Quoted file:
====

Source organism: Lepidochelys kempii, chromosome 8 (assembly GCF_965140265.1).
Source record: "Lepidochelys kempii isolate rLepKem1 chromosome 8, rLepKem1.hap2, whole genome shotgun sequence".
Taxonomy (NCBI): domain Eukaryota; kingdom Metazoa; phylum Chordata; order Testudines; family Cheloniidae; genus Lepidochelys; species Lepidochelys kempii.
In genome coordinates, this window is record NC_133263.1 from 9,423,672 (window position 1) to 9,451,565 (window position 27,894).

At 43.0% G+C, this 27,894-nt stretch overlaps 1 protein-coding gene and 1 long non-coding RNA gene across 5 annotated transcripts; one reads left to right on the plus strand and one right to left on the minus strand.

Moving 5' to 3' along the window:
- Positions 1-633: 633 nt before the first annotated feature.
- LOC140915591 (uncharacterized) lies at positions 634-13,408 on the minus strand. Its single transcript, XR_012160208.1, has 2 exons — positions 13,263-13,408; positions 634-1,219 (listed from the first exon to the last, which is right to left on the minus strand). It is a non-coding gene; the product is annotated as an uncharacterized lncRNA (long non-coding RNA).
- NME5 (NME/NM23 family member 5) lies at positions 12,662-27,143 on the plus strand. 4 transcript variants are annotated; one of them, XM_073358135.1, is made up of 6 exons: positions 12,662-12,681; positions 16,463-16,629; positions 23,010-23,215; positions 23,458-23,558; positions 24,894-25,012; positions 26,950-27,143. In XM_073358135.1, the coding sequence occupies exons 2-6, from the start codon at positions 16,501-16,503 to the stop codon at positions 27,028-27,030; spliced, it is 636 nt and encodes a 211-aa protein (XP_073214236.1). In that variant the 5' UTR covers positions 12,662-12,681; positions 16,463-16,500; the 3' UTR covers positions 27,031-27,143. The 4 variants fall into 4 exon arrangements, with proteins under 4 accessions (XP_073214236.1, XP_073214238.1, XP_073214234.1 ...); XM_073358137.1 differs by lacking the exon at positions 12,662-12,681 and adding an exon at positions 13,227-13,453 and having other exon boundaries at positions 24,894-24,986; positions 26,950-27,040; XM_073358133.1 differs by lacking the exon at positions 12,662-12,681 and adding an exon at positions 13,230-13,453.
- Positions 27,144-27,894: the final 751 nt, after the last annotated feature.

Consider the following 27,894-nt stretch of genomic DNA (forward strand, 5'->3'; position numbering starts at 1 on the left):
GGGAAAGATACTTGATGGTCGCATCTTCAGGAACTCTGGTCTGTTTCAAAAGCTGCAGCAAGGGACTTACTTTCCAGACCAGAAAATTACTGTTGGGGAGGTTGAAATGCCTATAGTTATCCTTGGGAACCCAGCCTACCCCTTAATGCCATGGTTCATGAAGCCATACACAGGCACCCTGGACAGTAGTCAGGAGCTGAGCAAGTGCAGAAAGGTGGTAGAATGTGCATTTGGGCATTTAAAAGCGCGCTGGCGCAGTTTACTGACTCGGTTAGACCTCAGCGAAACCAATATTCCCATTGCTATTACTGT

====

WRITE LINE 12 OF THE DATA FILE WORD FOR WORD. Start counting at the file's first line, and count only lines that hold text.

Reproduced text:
GGGAAAGATACTTGATGGTCGCATCTTCAGGAACTCTGGTCTGTTTCAAAAGCTGCAGCAAGGGACTTACTTTCCAGACCAGAAAATTACTGTTGGGGAGGTTGAAATGCCTATAGTTATCCTTGGGAACCCAGCCTACCCCTTAATGCCATGGTTCATGAAGCCATACACAGGCACCCTGGACAGTAGTCAGGAGCTGAGCAAGTGCAGAAAGGTGGTAGAATGTGCATTTGGGCATTTAAAAGCGCGCTGGCGCAGTTTACTGACTCGGTTAGACCTCAGCGAAACCAATATTCCCATTGCTATTACTGT